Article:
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From The CriticsReviewer: Christine Frazer, PhD, CNE (Walden University)
Description: This book sets out the key components of successful patient education for rehabilitation healthcare professionals. Each section uses case studies to apply theory.
Purpose: The purpose is to expand the role of physical and occupational therapists and assistants as patient educators in order to achieve positive patient outcomes. This expanded role enables rehabilitation professionals to assess, enhance, and apply appropriate instructional strategies and approaches to improve patient outcomes.
Audience: The book is appropriate for both students and physical and occupational therapists in rehabilitation. The author has a background in physical therapy.
Features: The book details the historical development of patient education in American healthcare and physical and occupational rehabilitation before exploring specific communication and instructional strategies used to promote optimal patient outcomes. It is comprehensive in its presentation of teaching and learning theories, models of instruction, learning styles, and the cognitive and psychosocial stages of development. Excellent tables address and summarize key material.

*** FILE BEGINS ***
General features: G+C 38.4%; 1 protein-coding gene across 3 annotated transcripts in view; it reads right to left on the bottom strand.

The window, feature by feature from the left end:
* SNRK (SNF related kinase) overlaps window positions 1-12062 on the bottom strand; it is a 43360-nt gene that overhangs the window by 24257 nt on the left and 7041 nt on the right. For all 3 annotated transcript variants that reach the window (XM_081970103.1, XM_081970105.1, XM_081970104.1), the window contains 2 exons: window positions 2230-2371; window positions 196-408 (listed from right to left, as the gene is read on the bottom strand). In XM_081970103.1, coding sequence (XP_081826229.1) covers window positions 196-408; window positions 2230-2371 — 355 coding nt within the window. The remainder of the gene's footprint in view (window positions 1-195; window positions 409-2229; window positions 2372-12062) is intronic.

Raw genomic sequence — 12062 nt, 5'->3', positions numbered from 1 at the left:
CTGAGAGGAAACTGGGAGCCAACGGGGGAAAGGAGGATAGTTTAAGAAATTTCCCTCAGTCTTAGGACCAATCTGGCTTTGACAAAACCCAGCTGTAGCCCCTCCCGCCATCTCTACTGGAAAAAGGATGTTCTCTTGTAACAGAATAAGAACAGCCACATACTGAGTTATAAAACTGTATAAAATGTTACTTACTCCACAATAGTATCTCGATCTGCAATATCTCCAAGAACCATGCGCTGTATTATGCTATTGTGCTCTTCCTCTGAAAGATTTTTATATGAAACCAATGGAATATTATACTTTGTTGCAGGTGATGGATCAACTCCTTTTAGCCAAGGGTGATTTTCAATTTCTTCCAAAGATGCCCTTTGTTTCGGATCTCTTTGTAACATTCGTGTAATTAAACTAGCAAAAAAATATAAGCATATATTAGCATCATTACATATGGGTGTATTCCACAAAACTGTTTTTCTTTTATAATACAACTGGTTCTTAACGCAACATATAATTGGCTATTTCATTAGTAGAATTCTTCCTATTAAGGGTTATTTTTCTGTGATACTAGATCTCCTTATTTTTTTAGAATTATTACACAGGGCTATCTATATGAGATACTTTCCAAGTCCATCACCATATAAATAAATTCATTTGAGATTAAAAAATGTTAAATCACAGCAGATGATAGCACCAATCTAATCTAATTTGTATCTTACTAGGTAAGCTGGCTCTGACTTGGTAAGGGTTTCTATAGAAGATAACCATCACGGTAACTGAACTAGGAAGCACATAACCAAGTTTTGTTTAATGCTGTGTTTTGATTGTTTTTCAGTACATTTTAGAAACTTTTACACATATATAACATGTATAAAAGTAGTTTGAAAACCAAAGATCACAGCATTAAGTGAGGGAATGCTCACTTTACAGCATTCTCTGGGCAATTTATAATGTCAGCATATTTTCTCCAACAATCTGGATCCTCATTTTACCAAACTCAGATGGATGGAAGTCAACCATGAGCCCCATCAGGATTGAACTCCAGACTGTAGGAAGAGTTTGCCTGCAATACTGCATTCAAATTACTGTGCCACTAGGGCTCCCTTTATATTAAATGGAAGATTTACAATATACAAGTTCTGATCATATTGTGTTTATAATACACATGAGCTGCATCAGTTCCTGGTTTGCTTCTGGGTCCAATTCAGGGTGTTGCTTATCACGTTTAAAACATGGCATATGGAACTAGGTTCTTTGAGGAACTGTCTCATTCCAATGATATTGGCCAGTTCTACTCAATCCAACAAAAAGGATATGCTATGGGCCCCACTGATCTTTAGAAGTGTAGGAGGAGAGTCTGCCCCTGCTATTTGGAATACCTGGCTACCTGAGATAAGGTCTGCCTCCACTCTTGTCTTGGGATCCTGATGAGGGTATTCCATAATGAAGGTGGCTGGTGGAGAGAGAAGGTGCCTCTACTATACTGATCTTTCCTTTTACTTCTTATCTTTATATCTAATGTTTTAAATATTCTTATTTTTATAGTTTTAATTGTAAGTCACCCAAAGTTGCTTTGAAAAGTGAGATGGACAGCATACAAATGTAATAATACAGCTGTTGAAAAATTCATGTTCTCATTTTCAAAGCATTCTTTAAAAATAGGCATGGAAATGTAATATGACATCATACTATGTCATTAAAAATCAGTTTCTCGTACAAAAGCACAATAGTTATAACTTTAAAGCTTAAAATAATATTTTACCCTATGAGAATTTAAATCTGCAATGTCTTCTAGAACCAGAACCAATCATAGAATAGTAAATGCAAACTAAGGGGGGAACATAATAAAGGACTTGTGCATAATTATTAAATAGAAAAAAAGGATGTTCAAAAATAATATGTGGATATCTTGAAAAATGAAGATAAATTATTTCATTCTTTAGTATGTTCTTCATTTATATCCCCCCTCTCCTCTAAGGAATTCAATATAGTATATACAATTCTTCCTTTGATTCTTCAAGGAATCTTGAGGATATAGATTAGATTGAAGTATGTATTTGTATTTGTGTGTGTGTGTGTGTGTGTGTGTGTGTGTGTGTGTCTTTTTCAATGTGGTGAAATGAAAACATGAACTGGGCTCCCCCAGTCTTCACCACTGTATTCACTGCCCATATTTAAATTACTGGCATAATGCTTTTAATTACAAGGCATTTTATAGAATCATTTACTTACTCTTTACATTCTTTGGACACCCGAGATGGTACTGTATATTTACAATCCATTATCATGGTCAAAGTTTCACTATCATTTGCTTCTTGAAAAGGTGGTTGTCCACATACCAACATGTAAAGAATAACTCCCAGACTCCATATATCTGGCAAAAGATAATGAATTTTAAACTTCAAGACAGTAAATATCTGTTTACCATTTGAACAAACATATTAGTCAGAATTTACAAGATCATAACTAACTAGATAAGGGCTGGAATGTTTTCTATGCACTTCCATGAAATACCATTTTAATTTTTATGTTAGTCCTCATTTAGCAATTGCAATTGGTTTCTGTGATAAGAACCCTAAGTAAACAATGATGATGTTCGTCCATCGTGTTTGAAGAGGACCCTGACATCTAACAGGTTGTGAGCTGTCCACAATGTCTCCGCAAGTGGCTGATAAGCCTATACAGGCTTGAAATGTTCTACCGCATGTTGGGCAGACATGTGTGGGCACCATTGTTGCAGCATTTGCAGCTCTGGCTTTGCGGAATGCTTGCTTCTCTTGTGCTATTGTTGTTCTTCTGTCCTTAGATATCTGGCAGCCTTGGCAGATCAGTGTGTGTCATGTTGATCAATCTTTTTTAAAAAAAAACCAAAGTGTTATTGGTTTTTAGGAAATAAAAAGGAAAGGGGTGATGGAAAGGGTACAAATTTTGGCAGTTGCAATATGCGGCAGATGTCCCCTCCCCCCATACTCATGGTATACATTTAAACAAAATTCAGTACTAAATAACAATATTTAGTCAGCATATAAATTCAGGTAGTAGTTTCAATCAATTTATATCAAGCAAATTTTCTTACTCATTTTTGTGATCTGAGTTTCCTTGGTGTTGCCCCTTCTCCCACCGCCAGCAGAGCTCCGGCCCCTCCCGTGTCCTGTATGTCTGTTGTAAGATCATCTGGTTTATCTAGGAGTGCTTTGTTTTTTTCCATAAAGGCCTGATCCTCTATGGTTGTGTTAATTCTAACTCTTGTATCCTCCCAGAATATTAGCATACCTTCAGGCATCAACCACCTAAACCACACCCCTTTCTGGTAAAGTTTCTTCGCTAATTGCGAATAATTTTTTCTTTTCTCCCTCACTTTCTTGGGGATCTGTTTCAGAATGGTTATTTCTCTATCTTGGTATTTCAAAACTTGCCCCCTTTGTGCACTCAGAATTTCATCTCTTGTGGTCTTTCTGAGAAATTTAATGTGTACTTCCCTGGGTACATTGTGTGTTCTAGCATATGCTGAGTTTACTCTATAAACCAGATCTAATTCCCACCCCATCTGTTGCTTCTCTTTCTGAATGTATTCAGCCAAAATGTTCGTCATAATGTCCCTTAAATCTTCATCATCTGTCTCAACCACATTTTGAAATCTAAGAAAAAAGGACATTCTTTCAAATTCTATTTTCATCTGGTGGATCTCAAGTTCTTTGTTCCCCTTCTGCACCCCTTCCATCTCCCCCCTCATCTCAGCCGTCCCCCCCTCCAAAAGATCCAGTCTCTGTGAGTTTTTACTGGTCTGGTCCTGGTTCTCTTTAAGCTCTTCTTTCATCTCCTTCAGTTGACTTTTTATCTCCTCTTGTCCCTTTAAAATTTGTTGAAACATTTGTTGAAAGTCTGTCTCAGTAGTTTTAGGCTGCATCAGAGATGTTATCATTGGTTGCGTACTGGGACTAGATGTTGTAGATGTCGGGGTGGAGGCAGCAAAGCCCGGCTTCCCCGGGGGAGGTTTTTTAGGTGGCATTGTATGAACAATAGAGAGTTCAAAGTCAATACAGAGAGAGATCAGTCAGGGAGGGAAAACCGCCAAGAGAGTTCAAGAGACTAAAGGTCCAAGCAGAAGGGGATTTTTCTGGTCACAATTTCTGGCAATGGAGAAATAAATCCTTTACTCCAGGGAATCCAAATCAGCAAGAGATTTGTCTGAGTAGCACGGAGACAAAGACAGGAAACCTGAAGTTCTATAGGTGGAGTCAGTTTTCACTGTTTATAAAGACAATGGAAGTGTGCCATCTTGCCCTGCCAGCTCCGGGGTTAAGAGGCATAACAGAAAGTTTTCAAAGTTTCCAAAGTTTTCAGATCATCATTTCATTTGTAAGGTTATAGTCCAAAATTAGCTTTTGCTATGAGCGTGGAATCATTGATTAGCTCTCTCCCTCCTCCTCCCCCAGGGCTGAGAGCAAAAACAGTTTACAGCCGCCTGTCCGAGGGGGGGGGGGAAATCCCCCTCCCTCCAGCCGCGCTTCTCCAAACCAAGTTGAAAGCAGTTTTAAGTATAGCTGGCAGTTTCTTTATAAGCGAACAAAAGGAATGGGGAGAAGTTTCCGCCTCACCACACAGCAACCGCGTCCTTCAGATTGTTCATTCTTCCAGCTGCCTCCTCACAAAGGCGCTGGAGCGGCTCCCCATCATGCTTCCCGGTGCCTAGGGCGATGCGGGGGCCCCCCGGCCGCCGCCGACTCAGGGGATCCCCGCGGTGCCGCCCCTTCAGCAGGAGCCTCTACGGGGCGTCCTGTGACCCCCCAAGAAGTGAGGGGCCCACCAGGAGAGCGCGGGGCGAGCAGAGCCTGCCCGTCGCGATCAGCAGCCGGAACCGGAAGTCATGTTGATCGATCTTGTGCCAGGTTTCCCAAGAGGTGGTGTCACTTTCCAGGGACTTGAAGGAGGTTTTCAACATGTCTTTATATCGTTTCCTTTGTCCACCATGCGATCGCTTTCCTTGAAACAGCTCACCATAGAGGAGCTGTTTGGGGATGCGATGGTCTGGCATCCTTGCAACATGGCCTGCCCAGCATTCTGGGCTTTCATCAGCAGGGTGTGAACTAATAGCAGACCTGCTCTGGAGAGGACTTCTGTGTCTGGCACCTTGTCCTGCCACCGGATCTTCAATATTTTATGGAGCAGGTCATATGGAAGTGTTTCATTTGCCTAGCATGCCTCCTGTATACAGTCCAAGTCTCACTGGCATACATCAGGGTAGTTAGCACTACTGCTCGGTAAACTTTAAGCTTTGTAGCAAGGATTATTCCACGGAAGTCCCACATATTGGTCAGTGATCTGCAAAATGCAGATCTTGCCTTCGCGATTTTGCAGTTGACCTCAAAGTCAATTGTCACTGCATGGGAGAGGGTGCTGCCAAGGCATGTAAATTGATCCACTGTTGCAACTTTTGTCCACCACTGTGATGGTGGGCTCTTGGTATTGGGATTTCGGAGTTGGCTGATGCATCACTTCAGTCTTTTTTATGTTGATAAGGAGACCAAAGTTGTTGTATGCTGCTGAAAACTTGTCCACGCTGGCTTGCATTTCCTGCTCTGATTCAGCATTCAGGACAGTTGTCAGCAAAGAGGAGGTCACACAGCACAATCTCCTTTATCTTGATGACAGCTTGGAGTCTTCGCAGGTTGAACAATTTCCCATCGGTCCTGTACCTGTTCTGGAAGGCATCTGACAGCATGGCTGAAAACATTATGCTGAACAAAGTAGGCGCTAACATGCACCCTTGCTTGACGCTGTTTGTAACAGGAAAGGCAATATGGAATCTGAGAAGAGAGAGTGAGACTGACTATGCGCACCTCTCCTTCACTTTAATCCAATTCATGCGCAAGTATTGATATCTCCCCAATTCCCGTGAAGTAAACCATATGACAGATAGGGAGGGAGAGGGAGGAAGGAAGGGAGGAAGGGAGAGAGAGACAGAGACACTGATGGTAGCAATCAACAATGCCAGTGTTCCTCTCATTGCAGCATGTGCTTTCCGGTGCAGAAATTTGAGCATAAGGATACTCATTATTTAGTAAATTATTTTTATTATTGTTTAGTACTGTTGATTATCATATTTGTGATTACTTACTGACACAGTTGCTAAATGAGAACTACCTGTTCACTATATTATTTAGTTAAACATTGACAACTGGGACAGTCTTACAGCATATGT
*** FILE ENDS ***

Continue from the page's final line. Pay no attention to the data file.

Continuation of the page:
Assessment: This is an excellent book on patient education in rehabilitation. The instruction provided to students and professionals in occupation and physical therapy will promote and lead to positive patient outcomes. Comprehensive books such as Physical Rehabilitation, 5th edition, O'Sullivan and Schmitz (F. A. Davis, 2007), cover system assessments and common medical conditions in need of physical or occupational rehabilitation, but fail to provide insights into effective patient education, a key component for successful patient outcomes.